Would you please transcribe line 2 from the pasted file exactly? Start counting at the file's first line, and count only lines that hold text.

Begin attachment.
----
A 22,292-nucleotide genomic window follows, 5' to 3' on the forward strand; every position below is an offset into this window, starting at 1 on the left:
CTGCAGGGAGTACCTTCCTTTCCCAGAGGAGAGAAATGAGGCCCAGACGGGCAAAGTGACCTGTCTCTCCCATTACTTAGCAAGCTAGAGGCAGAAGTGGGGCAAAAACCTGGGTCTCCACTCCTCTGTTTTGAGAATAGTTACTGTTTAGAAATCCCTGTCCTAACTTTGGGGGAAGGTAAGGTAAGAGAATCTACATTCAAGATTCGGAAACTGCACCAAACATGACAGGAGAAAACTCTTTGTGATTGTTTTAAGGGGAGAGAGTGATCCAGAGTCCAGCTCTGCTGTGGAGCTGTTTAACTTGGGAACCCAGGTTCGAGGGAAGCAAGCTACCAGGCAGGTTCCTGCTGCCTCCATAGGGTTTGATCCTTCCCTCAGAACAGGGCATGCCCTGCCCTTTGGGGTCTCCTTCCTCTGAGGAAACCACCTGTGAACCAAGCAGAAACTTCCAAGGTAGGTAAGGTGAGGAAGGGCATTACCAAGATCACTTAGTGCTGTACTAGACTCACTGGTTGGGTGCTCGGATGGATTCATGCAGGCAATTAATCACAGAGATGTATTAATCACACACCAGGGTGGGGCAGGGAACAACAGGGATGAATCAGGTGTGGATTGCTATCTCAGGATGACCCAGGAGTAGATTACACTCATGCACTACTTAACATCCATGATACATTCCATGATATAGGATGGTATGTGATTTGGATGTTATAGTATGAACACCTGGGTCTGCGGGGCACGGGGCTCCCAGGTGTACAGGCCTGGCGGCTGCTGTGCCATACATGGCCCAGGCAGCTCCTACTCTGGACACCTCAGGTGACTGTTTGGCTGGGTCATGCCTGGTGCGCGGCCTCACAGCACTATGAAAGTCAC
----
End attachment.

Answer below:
CTGCAGGGAGTACCTTCCTTTCCCAGAGGAGAGAAATGAGGCCCAGACGGGCAAAGTGACCTGTCTCTCCCATTACTTAGCAAGCTAGAGGCAGAAGTGGGGCAAAAACCTGGGTCTCCACTCCTCTGTTTTGAGAATAGTTACTGTTTAGAAATCCCTGTCCTAACTTTGGGGGAAGGTAAGGTAAGAGAATCTACATTCAAGATTCGGAAACTGCACCAAACATGACAGGAGAAAACTCTTTGTGATTGTTTTAAGGGGAGAGAGTGATCCAGAGTCCAGCTCTGCTGTGGAGCTGTTTAACTTGGGAACCCAGGTTCGAGGGAAGCAAGCTACCAGGCAGGTTCCTGCTGCCTCCATAGGGTTTGATCCTTCCCTCAGAACAGGGCATGCCCTGCCCTTTGGGGTCTCCTTCCTCTGAGGAAACCACCTGTGAACCAAGCAGAAACTTCCAAGGTAGGTAAGGTGAGGAAGGGCATTACCAAGATCACTTAGTGCTGTACTAGACTCACTGGTTGGGTGCTCGGATGGATTCATGCAGGCAATTAATCACAGAGATGTATTAATCACACACCAGGGTGGGGCAGGGAACAACAGGGATGAATCAGGTGTGGATTGCTATCTCAGGATGACCCAGGAGTAGATTACACTCATGCACTACTTAACATCCATGATACATTCCATGATATAGGATGGTATGTGATTTGGATGTTATAGTATGAACACCTGGGTCTGCGGGGCACGGGGCTCCCAGGTGTACAGGCCTGGCGGCTGCTGTGCCATACATGGCCCAGGCAGCTCCTACTCTGGACACCTCAGGTGACTGTTTGGCTGGGTCATGCCTGGTGCGCGGCCTCACAGCACTATGAAAGTCAC